In an alternative embodiment, shown in FIG. 8, sidewall socket mounting plate assembly 140′ has a top portion 160′ and sidewalls 200′ having a unitary construction. However, bottom portion 180′ of socket mounting plate assembly 140′ is connected to sidewalls 200′ by retaining clip 210. The retaining clip 210 may be substantially v-shaped.
To summarize, the present invention provides a high bay compact fluorescent light fixture comprising a reflector/refractor, a socket mounting plate assembly having a top portion, a bottom portion, and sidewalls. A ballast housing is connected to the top portion of the socket mounting plate assembly having a plurality of lamp powering ballasts located therein in electrical communication with a plurality of fluorescent lighting sockets.
The invention may be embodied in various forms without departing from its spirit and essential characteristics. The described embodiments are not to be considered as restrictive.
|Cited Patent||Filing date||Publication date||Applicant||Title|
|US305200||Oct 22, 1883||Sep 16, 1884||Philip h|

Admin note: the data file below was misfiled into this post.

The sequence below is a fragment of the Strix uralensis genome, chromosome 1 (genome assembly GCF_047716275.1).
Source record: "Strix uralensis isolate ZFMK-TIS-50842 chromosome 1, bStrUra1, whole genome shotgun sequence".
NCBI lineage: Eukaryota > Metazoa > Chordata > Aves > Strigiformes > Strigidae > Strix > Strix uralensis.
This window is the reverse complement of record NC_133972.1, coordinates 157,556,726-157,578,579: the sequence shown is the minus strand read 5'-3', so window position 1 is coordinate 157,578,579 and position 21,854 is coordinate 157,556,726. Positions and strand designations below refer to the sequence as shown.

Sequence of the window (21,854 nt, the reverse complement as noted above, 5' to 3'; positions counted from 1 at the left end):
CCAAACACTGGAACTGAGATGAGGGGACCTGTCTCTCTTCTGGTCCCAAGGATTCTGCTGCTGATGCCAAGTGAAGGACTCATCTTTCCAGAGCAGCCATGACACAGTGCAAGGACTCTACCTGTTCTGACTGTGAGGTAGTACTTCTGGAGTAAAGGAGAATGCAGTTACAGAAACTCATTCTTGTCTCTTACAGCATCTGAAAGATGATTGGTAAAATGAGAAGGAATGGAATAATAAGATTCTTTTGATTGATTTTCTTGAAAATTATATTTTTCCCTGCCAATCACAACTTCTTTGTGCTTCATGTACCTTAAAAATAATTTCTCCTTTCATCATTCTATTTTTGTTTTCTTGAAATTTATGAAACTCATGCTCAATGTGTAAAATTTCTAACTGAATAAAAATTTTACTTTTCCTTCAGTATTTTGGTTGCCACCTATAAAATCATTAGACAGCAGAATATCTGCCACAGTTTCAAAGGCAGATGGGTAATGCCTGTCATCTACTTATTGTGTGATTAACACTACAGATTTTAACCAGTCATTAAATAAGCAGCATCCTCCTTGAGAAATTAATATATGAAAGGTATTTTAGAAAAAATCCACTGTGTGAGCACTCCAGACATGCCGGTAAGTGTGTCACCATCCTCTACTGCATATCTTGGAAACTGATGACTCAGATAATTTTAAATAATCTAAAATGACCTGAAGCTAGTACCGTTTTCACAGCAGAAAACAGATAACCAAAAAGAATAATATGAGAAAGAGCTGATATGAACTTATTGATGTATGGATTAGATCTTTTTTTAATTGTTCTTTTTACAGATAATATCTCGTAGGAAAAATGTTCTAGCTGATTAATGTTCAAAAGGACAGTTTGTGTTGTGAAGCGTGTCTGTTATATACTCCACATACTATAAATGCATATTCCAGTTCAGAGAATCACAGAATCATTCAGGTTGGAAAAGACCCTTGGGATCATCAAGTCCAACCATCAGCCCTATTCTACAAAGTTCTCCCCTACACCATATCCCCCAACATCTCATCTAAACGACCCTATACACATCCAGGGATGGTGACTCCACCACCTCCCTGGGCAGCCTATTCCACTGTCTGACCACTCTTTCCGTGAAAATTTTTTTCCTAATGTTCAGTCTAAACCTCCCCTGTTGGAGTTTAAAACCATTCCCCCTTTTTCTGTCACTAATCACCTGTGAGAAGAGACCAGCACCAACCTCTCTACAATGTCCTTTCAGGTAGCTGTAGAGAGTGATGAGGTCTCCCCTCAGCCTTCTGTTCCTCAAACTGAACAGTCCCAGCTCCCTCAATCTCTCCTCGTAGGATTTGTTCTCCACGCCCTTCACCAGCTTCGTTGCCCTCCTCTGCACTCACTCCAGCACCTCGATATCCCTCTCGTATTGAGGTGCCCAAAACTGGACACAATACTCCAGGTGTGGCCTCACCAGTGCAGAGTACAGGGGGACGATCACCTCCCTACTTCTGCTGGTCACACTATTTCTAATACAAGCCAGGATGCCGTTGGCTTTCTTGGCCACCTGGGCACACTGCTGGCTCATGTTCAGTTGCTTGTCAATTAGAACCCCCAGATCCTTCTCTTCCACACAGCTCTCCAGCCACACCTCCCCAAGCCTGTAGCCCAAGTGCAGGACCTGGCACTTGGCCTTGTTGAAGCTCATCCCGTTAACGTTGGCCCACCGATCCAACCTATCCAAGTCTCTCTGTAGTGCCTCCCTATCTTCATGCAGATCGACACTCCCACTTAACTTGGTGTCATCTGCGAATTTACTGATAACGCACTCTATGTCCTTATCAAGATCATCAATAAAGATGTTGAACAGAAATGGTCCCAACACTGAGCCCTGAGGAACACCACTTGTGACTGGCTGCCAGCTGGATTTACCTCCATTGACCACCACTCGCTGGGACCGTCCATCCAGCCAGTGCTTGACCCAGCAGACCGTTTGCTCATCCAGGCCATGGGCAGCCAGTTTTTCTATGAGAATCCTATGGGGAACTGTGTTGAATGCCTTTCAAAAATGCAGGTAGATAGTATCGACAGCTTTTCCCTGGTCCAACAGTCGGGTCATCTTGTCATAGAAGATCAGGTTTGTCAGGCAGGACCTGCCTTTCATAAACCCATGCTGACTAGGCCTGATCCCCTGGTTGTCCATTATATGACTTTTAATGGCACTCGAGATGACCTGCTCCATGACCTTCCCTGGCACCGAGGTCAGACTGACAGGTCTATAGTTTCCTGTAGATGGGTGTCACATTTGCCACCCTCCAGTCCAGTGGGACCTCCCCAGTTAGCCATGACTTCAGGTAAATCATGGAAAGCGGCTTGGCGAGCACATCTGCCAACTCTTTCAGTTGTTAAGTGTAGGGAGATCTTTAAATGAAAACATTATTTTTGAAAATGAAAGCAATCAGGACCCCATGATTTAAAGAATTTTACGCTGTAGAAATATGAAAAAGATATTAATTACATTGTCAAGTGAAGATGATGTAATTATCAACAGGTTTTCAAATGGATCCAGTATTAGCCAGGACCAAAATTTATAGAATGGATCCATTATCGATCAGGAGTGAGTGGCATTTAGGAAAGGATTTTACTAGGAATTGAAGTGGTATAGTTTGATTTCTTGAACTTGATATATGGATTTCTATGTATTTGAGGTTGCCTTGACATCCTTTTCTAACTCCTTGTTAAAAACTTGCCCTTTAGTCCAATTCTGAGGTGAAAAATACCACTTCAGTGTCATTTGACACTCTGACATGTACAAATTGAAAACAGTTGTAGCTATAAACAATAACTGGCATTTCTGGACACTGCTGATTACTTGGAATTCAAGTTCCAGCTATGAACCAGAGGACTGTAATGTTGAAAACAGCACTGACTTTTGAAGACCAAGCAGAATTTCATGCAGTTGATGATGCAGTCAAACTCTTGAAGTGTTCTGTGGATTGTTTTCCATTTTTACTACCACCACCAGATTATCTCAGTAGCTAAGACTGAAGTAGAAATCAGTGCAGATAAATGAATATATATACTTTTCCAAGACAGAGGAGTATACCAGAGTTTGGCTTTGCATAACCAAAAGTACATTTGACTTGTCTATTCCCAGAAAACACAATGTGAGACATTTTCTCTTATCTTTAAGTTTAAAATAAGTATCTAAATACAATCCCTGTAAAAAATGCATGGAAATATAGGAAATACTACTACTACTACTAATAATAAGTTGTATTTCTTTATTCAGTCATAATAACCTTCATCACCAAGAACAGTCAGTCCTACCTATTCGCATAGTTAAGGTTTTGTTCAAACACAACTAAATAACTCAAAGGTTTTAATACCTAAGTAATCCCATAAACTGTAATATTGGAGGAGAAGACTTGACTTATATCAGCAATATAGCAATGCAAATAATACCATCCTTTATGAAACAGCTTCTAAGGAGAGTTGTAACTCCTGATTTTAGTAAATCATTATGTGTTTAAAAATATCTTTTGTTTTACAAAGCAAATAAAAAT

|US1022878||Aug 30, 1909||Apr 9, 1912||Gen Electric||Diffusing-cluster.|
|US1349478||Apr 29, 1919||Aug 10, 1920||Sugimura Matthew Y||Independently-detachable undershade for light-standards|
|US1552121||Apr 12, 1923||Sep 1, 1925||John G Sattler||Incandescent electric lamp|
|US1889567||Aug 4, 1930||Nov 29, 1932||Emerson Electric Mfg Co||Fan|
|US1961116||Feb 1, 1932||May 29, 1934||Philips Nv||Light beacon for air-traffic and for navigation purposes|
|US2107028||Feb 6, 1936||Feb 1, 1938||Miller Co||Direct lighting fixture|
|US2262586||Nov 8, 1938||Nov 11, 1941||Henry D James||Lighting suspension fixture|
|US2319736||Jul 2, 1941||May 18, 1943||Jarmolowsky Abraham||Fluorescent lamp|
|US2323172||Apr 15, 1942||Jun 29, 1943||Edward H Whittaker||Fluorescent lamp|